White House plays defense on jobs and the economy

Gregory challenged Gibbs hard on the economy, and housing, specifically about the relatively little action that has come out of mortgage modification programs.  And he asked what about reform on Fannie Mae and Freddie Mac, the government controlled entities that make up approximately 90% of the mortgage debt.

MR. GREGORY:  But can you say that the president's focused like, like a laser beam on the economy if he hasn't really zeroed in on the housing problems? With, with the kind of--and you have, you have agencies that take on, guarantee 90 percent of the mortgage debt and you're still not reforming them.

MR. GIBBS:  Well, again, there's a process that's under way, David, to do that.  But understand, in a fragile economy and, certainly, as you mentioned, a fragile housing market, we can't do everything at the same time.  We put in place a financial recovery plan that is growing the economy and is adding jobs.  We're on the verge of passing financial reform, which will put new rules in place, and the next step of that will be reforming Fannie and Freddie.

On ABC's This Week, host Jake Tapper asked White House political strategist David Axelrod about the caustic carping being made more frequently by business leaders against the administration, indicating a lack of confidence in the Obama economic agenda.

Tapper: Now, I know you reject the notion that the White House and the president is anti-business. But if that -- that perception's out there, and it's having an effect on the business community's willingness to create jobs, is that not a failure of the Obama administration?

AXELROD: Let me -- let's just review history here. When we took office -- no, no, no, this is important.

TAPPER: Don't go -- don't go that far.

AXELROD: This is important, Jake, because you -- you have to recognize what the kind of -- you know, there's no doubt that there was a kind of "Katie, bar the doors" philosophy in Washington during the eight years previous to us. And what it led to was a financial disaster.

And all these companies were -- were in very difficult straits. In fact, their -- their profits are up 65 percent since -- since that time, over the last two years. Our financial system is now stable instead of collapsing, which would have been a devastating thing for every business in this country, large and small.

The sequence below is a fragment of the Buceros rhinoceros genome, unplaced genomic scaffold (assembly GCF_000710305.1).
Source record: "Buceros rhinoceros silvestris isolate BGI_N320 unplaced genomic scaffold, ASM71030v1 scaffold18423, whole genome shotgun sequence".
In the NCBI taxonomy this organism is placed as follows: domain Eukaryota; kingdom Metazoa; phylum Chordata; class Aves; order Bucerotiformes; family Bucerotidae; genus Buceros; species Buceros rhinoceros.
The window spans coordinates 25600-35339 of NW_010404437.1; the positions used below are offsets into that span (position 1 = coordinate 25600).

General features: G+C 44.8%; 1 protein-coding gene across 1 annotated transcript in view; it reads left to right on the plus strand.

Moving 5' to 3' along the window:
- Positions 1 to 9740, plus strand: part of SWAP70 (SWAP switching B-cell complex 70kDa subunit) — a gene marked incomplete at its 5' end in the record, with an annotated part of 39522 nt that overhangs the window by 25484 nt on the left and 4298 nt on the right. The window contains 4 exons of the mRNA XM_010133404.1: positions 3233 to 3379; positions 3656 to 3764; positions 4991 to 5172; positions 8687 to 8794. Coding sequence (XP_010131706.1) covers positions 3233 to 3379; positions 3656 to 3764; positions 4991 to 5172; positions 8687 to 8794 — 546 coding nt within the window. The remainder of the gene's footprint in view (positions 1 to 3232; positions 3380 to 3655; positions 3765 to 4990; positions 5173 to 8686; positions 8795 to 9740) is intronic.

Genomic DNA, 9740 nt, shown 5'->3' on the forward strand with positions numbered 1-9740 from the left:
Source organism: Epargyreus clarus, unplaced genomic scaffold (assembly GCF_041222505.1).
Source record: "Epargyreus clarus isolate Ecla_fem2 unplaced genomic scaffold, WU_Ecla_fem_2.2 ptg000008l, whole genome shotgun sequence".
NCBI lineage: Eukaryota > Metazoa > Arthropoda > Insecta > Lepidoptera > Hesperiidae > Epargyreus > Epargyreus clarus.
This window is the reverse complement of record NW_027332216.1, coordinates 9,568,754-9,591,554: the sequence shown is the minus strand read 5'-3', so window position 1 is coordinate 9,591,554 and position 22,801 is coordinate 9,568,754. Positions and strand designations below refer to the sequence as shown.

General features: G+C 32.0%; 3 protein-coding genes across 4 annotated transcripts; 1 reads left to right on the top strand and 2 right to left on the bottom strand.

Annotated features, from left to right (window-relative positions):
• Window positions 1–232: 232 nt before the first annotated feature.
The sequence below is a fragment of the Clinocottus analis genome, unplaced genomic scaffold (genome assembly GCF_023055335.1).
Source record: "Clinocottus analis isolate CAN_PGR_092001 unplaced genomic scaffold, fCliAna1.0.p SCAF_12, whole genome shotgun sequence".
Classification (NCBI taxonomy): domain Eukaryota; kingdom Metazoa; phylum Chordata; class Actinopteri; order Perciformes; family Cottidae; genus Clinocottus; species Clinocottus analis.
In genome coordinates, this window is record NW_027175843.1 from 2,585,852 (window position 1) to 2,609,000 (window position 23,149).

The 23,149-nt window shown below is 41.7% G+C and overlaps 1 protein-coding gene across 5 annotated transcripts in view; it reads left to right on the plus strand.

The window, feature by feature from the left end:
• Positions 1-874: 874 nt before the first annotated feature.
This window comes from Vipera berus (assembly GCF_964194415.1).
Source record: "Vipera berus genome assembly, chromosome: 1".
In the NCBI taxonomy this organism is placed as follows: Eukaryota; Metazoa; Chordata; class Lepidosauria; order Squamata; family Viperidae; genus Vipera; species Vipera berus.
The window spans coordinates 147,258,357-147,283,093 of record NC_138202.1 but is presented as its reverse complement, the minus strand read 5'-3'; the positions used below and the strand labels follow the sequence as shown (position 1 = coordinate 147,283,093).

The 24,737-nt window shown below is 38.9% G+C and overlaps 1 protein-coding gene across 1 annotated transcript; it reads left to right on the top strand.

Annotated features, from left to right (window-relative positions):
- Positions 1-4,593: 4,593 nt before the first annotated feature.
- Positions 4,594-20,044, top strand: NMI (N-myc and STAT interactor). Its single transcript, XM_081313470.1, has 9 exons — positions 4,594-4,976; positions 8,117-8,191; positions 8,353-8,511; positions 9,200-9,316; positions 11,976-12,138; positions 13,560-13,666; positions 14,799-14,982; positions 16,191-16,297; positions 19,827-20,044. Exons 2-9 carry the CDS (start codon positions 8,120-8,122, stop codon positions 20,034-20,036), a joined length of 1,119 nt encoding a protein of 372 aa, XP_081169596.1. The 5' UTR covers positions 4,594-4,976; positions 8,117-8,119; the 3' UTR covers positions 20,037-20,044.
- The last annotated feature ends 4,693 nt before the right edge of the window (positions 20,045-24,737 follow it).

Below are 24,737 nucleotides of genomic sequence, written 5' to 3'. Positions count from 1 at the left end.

But, yes, and we're working closely with business and we want to continue to work closely with business, but working closely doesn't mean that we -- that -- that we simply turn away from the kinds of corrective measures that are necessary to prevent that kind of disaster from happening again, and that's what we're pursuing.

With unemployment still at an desirable 9.5% rate, Republicans have spent months bashing the Obama economic agenda.  But on Fox News Sunday Chris Wallace asked Arizona Republican Senator Jon Kyle what bright ideas he had in opposition.

Kyle suggested that the Bush tax cuts for the rich passed in 2001 and 2003, due to expire in the coming year, should be maintained.  Wallace challenged that assertion:

Wallace:The fact is those would cost $678 billion over 10 years. At a time Republicans are saying that they can't extend unemployment benefits unless you pay for them, tell me, how are you going to pay that $678 billion to keep those Bush tax cuts for the wealthy?

KYL: Chris, that is a loaded question. The Bush tax cuts applied to every single American. In fact...

WALLACE: I'm talking about the Bush tax cuts for the wealthy, sir.